the appropriation vetoed by the gov
Figures Showing How Destructive
They Become.
The Montgomery Advertiser says
to show the damage the boll weevil
can do once he opens his campaign
against the cotton fields of a State,
we print the following figures re
cently compiled in Mississippi:
Coun:y. 1910. 1907.
Adams. 1,020 20,455
Amite. 3,435 25,567
Claiborne. 4,899 24,183
Franklin. 1,250 15,045
Jefferson. 3,404 22,955
Lincoln. 5,377 19,261
Pike. S.608 22.407
Warren. 6,820 19,002
Wilkerson. 1,063 23,12i>
Yallabusha. 9,756 16,265
There is no sermon against the
boll weevil so eloquent as these few
figures. They show conclusively that
no tinn! should be lost by the people
of Alabama in preparing to fight the
weevil this year.
Convict Caught.
John Wheatley, who was convict
ed of shooting Conductor Joe Bran
son on the Southern railway between
Spartan burg and Asheville, and who
has escaped twice, was Wednesday
brought back to Spartanburg from
Atlanta where he went after making
his last get-a-way.
The Story of the Offer, Which Was
Made Long Ago, Has Ju&t Been
Printed in Omaha.
William J. Bryan got an offer of
a bribe of $1,000,000 while a mem
ber of congress, according to a story
printed Wednesday in the Omaha
WorldrHerald. The offer, it is said,
was made during the Cleveland ad
ministration. At that time he was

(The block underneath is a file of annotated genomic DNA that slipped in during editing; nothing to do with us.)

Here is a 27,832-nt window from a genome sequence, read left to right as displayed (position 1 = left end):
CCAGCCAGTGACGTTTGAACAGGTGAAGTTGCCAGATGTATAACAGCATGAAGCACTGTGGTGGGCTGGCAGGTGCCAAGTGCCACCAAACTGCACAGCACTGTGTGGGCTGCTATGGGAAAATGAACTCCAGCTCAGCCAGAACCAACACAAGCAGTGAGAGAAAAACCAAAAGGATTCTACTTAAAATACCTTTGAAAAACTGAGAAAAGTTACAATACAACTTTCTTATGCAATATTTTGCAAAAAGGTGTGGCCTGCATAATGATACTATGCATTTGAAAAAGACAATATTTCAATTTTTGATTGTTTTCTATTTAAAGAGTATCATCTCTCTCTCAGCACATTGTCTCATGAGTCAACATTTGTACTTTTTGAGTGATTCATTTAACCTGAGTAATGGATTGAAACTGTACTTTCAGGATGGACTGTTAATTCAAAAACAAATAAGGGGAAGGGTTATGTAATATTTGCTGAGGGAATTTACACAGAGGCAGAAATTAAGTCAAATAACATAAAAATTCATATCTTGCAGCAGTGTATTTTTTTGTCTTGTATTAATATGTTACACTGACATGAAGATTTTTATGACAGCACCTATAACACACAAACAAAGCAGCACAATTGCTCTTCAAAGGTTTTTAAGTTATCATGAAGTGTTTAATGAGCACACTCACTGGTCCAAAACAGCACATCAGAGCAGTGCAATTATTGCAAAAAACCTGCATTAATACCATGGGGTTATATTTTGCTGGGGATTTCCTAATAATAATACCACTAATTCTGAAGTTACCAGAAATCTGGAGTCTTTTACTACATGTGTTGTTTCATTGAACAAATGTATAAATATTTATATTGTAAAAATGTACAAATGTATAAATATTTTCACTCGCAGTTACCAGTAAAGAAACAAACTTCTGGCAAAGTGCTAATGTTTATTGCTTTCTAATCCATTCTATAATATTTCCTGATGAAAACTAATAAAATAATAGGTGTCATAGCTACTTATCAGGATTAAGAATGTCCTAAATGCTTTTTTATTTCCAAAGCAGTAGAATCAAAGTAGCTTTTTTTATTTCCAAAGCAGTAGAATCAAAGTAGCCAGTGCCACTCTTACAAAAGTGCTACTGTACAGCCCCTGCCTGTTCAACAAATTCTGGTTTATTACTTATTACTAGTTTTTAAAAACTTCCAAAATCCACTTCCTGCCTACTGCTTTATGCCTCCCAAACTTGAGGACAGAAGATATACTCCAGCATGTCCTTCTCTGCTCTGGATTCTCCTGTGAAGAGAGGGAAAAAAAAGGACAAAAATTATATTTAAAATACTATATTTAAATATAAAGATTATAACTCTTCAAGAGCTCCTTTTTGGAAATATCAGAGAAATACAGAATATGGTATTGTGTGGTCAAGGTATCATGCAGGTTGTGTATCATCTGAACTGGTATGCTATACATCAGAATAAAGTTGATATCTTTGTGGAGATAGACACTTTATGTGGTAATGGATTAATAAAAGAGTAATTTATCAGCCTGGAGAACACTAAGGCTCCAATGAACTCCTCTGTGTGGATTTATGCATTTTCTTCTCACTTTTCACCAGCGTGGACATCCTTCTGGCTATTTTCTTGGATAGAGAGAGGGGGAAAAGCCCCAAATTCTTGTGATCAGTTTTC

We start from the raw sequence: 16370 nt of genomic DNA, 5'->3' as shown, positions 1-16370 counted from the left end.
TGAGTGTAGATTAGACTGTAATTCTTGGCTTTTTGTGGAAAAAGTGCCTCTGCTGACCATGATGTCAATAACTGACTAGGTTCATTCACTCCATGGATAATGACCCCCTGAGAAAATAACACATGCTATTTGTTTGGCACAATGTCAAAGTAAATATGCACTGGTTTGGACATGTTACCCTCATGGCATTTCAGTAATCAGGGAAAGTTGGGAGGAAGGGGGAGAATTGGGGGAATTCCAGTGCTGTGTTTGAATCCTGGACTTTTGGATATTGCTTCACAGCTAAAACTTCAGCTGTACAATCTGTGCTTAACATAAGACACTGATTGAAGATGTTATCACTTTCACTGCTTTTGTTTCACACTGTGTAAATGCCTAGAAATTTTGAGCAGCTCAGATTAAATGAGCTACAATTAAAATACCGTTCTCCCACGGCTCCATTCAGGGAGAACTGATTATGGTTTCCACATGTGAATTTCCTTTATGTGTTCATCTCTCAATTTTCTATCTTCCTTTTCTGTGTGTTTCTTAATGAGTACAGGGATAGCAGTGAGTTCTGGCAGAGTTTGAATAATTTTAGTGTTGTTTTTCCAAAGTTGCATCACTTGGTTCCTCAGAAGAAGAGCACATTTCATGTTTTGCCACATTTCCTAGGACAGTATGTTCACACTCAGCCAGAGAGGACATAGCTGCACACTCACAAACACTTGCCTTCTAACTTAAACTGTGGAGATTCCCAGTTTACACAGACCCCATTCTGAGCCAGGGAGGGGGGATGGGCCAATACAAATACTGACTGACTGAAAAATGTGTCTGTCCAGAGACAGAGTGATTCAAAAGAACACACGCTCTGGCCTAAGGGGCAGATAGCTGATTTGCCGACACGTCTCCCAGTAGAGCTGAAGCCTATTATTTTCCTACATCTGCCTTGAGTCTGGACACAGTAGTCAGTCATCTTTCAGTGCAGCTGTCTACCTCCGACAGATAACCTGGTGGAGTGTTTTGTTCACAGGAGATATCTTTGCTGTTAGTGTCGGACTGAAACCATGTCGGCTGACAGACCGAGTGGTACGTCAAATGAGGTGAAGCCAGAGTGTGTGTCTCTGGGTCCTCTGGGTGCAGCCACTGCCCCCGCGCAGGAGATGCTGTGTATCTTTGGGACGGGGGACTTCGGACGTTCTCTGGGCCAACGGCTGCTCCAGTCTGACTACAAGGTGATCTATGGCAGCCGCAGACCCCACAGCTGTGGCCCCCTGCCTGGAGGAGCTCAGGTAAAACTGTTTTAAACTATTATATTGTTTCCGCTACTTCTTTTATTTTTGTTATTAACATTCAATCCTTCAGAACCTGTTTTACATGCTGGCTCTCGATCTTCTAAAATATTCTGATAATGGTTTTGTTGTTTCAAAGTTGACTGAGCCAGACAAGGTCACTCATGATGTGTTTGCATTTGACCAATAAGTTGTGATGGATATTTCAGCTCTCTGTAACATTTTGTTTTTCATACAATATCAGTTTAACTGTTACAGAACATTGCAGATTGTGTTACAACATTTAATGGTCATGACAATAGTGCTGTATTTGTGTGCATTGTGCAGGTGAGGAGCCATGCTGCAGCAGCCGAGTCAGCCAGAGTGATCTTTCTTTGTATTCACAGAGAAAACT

one of the committee on ways and
The proposal was that Mr. Bryan
should not bring in a minority re
port on the bill to issue $150,000,000
of bonds payable in gold, principal
and interest.
The article gives no intimation as
to whence the bribe offer came. The
story is credited to a former banker
of Lincoln, Neb., who has since diea
in substance the story is this:
The. banker, while in Washington
visiting J. Sterling Morton, then sec
retary of agriculture, and Mr. Bry
an, was approached by two men,
whose names are not given, and was
offered $3 0,000 if he would obtain
Bryan's consent to kill the minority
report on the bill which was then
pending. He was authorized to offer
?Mr. Bryan $1,000,000 for the ser
If Bryan refused but would agree
to absent himself when the '-Ml came
up for debate Bryan was to receive
$300,000. The banker refused, but
later saw the same two me a talking
with Bryan. Two hours later Bryan
told the banker that he had been of
fered a bribe of $1,000,000 and had
"They offered me a bribe of $1,
000,000 not to bring in a minority
report on that gold bond issue, l
told them to go to whoever sent them
and tell then there is not money
enough in Wall street to *>uy me."
Bryan is credited with saying, "I
have no love fcr the money itself.
My salary supplies "*ny very simple
wants. I do not know what I would
do with the money. It i? hot the
temptation to me that it would be
to many men and I deserve no credit
for refusing it."
As Result of Being Struck by a Doc
tor's Automobile.
The States says Murdouk Camp
bell, son of Rev. J. A. Campbell, died
Tuesday afternoon at the Columbia
hospital as the result of an automo
bile accident. -Murdock, who is six
years of age, was struck by a ma
chine driven by Dr. Jos. J. Watson.
The accident occurred last Monday
morning on the Camden road under
rather peculiar circumstances and at
the time was not considered serious.
The boy was swinging behind a
wagon and did not hear the ap
proach of the automobile. As ht>
dropped off and darted to one side of
the road he was 3truck by the ma
OJme. Dr. Watson, who states that3
he was running at a very moderate